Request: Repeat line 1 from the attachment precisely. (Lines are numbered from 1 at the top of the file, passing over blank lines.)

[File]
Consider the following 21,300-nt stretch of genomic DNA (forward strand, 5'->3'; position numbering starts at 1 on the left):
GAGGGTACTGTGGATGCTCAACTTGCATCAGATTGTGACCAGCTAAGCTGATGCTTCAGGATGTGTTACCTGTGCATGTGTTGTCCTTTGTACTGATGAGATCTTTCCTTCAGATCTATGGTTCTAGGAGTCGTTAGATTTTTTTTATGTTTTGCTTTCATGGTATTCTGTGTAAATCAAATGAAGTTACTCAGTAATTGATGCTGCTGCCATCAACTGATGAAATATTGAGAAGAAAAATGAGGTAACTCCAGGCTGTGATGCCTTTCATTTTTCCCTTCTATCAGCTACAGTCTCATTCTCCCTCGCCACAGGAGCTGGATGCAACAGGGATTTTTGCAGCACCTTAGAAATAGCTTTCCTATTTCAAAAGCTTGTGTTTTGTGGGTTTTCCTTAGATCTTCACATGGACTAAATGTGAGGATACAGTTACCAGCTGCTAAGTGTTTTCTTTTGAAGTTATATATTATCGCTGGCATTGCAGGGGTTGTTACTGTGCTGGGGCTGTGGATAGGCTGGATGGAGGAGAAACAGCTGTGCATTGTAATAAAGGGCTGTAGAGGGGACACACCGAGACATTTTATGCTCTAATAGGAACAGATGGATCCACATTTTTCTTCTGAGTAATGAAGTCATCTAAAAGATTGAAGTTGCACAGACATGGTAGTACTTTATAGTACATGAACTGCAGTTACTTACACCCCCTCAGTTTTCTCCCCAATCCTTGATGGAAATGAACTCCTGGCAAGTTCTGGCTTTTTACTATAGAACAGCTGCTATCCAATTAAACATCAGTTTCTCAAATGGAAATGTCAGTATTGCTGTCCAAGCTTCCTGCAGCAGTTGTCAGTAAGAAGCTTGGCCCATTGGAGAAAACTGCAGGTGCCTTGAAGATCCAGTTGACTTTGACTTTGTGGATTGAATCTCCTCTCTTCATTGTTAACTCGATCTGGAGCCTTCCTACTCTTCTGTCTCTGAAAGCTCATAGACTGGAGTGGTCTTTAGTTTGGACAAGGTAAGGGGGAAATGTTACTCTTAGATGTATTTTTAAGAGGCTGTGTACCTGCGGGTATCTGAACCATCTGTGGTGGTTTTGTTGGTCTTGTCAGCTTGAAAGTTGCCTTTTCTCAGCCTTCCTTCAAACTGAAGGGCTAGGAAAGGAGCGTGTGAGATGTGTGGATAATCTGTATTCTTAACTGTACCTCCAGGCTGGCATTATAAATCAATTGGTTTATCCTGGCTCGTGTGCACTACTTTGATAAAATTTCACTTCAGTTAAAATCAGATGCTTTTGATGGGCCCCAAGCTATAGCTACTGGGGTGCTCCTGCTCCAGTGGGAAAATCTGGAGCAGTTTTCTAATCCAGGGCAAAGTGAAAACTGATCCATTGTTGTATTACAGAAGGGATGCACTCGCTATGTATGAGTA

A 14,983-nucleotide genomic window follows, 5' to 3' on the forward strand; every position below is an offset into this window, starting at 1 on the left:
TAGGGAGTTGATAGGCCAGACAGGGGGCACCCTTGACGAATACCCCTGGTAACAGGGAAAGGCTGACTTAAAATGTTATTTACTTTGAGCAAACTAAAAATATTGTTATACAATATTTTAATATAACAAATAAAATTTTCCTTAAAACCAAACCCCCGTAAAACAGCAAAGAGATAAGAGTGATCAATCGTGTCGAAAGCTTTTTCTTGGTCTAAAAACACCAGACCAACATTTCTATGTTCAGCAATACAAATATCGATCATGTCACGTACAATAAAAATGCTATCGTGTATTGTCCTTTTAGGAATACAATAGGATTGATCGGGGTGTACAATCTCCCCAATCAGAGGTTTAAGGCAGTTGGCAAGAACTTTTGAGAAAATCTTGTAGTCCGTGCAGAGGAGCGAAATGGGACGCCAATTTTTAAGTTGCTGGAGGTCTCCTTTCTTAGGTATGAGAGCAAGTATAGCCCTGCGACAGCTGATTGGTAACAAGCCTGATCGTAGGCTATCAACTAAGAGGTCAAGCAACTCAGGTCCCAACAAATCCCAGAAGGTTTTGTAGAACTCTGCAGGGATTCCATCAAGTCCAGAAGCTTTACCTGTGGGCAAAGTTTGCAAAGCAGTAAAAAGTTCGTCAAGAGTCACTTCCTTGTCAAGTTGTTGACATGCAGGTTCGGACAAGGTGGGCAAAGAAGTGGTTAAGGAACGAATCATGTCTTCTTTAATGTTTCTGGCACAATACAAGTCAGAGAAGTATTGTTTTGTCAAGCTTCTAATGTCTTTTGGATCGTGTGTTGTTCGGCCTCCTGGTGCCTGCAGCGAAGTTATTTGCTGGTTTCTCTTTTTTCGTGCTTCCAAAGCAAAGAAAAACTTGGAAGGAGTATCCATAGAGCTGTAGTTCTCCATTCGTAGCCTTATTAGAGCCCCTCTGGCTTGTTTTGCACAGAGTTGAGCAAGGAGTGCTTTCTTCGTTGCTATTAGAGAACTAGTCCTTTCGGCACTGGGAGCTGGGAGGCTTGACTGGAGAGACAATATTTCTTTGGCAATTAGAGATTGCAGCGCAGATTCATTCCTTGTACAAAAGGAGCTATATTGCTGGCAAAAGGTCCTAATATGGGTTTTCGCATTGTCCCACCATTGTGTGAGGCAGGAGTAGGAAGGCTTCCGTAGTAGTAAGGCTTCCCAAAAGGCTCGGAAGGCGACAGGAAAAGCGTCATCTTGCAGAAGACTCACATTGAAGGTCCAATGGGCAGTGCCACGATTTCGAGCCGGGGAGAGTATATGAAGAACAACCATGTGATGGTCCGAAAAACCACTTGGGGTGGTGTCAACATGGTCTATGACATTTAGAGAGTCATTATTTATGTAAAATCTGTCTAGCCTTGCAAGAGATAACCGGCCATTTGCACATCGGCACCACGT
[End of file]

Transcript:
Consider the following 21,300-nt stretch of genomic DNA (forward strand, 5'->3'; position numbering starts at 1 on the left):